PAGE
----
|Directed by||Rouben Mamoulian|
|Screenplay by||Francis Edward Faragoh|
|Story by||William Makepeace Thackeray|
|Based on||Vanity Fair|
by William Makepeace Thackeray
|Produced by||Kenneth Macgowan|
Robert Edmond Jones
|Edited by||Archie Marshek|
|Music by||Roy Webb William Faversham|
|Distributed by||RKO Radio Pictures|
|June 13, 1935|
Becky Sharp is a 1935 American Technicolor historical drama film directed by Rouben Mamoulian and starring Miriam Hopkins who was nominated for the Best Actress Oscar. Other supporting cast were William Faversham, Frances Dee, Cedric Hardwicke, Billie Burke, Alison Skipworth, Nigel Bruce, and Alan Mowbray.
The film is based on the 1899 play of the same name by Langdon Mitchell, which in turn was based on William Makepeace Thackeray's 1848 novel Vanity Fair. The play was made famous in the late 1890s by actress Minnie Maddern Fiske. The screenplay was written by Francis Edward Faragoh. The film was considered a landmark in cinema as the first feature film to use the newly developed three-strip Technicolor production throughout, opening the way for a growing number of color films to be made in Britain and the United States in the years leading up to World War II. In 2019, the film was selected by the Library of Congress for preservation in the United States National Film Registry for being "culturally, historically, or aesthetically significant".
The film recounts the tale of a lower-class girl who insinuates herself into an upper-class family, only to see her life and the lives of those around her destroyed.
Becky Sharp (Miriam Hopkins), a socially ambitious young lady, manages to survive during the background years of Napoleon's defeat at Waterloo. Becky gradually climbs the British social ladder, overcoming poverty and class distinctions, through her best friend Amelia Sedley (Frances Dee), praising any rich man who would listen.
In her efforts to advance herself, she manages to connect with a number of gentlemen: the Marquis of Steyne (Cedric Hardwicke), Joseph Sedley (Nigel Bruce), Rawdon Crawley (Alan Mowbray), and George Osborne (G. P. Huntley Jr), the husband of Amelia.
She rises to the top of British society but becomes the scourge of the social circle, offending influential ladies such as Lady Bareacres (Billie Burke).
Sharp falls into the humiliation of singing for her meals in a beer hall, but she never stays down for long. At the end, she cons her last man and finally lands Amelia's brother, Joseph.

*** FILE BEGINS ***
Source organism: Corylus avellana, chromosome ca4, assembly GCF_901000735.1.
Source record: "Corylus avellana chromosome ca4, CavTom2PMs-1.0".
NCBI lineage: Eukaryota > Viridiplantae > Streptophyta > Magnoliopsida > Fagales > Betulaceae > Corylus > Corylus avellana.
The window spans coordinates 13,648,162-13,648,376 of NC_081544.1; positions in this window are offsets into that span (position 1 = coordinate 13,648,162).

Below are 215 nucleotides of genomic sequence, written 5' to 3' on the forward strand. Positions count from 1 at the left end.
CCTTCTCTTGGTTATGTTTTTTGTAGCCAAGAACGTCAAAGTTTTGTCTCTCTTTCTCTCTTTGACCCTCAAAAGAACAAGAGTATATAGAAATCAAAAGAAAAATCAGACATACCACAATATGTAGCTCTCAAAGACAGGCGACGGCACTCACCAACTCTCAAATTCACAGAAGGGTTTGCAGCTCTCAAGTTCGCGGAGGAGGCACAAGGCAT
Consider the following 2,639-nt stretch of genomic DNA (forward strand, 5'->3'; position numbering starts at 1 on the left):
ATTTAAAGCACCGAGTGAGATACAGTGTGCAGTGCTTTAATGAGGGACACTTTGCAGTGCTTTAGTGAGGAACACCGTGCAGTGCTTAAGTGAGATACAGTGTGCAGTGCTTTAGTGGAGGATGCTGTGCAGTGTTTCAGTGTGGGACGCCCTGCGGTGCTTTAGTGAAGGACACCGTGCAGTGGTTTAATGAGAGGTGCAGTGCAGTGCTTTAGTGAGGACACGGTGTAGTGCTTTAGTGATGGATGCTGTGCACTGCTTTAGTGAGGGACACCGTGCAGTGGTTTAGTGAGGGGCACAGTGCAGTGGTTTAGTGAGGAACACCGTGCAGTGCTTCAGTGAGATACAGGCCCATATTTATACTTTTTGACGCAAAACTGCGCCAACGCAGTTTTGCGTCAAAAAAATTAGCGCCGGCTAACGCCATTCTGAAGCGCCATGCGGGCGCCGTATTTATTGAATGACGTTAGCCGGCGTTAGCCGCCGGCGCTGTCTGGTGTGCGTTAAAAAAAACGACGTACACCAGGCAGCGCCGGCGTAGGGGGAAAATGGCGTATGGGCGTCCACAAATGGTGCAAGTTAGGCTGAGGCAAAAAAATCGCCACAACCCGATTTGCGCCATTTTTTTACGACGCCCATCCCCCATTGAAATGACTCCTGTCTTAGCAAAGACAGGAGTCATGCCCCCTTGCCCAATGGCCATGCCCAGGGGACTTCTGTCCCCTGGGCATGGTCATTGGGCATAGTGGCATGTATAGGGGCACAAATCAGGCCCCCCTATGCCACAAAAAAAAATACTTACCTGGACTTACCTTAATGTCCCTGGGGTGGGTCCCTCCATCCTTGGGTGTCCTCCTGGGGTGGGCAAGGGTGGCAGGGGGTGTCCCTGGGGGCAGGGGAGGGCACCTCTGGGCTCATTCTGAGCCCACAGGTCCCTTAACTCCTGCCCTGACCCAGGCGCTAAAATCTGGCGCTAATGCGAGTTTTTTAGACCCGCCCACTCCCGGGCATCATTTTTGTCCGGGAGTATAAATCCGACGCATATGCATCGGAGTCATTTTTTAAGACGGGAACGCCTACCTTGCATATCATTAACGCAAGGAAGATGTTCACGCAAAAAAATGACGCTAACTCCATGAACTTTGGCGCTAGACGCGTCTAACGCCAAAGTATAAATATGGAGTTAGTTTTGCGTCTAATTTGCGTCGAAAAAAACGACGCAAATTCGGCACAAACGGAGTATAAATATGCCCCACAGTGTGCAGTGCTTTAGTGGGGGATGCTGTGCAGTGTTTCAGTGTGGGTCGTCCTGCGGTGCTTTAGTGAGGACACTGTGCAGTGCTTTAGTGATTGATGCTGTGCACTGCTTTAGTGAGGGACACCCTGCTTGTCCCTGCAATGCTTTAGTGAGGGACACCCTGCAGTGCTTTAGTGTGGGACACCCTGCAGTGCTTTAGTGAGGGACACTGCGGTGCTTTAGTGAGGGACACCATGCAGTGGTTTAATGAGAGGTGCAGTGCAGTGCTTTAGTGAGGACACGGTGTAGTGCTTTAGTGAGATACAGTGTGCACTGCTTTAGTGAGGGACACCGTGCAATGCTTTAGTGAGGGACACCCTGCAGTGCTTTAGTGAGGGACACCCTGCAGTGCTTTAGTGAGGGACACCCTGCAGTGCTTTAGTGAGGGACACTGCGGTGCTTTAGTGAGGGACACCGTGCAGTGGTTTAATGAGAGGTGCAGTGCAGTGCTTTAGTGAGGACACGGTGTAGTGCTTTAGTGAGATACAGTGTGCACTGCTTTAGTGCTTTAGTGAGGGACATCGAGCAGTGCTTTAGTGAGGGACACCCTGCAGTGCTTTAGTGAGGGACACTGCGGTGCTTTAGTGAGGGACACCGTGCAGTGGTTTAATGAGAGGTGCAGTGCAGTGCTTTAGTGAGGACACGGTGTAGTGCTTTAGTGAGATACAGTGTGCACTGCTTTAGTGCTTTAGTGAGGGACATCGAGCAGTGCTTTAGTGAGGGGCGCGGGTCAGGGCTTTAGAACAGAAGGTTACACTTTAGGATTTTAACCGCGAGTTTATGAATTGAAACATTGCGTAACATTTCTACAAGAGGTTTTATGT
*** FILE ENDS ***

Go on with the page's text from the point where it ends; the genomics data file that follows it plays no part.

John Hay "Jock" Whitney and Cornelius Vanderbilt Whitney formed Pioneer Pictures specifically to produce color films, and signed a contract to release Pioneer films through RKO Radio Pictures.
After producing La Cucaracha, Becky Sharp, and Dancing Pirate (1936), the Whitneys and David O. Selznick formed Selznick International Pictures. Two Selznick International films, A Star Is Born and Nothing Sacred (both 1937), were produced by Selznick, copyrighted by Pioneer Pictures, and released through United Artists rather than RKO.
Lowell Sherman, the original director, had fallen ill while working on Night Life of the Gods before starting Becky Sharp, but had continued to work on the project; he died of double pneumonia four weeks into production.
After Sherman's death, Rouben Mamoulian was brought in to finish the film. Mamoulian did not use any of the footage shot by Sherman, deciding instead to reshoot the entire film.
Becky Sharp was the first feature film to use the three-strip Technicolor process, which created a separate film register for each of the three primary colors, for the entirety of the film.
Earlier live action films to use the new Technicolor process for part of the film include the final musical number in the feature The Cat and the Fiddle released by MGM in February 1934, and in short sequences filmed for other movies made during 1934, including The House of Rothschild (Twentieth Century Pictures/United Artists) with George Arliss and Kid Millions (Samuel Goldwyn/United Artists) with Eddie Cantor. Warner Brothers released two Leon Errol shorts, Service with a Smile (July 28, 1934) and Good Morning, Eve! (September 22, 1934), and RKO Pictures released the short La Cucaracha (August 31, 1934).
Writing for The Spectator, Graham Greene raved that "colour is everything here" and characterizing its use in the film as "a triumph". Although Greene complained that the Technicolor "plays havoc with the women's faces", leveled criticism at Hopkins for her "indecisive acting", and noted that he had found the film's climax in Bath to be "absurd" and "silly", he described these minor complaints as "ungrateful" and his overall impression was that the film gave "delight to the eye".
For many years, the original three-color Technicolor version of the film was not available for viewing, though a 16 millimeter version was available. This version had been printed (poorly) on two-color Cinecolor stock which did not accurately reproduce the colors of the original film. The smaller film gauge also resulted in a grainier, inferior image.
In the 1980s, the UCLA Film and Television Archive restored the film, under the supervision of archivist Robert Gitt. Rouben Mamoulian appeared at the premiere of the restored print at the Academy of Motion Picture Arts and Sciences theatre in Beverly Hills.
Cup for the best color film: RKO's Becky Sharp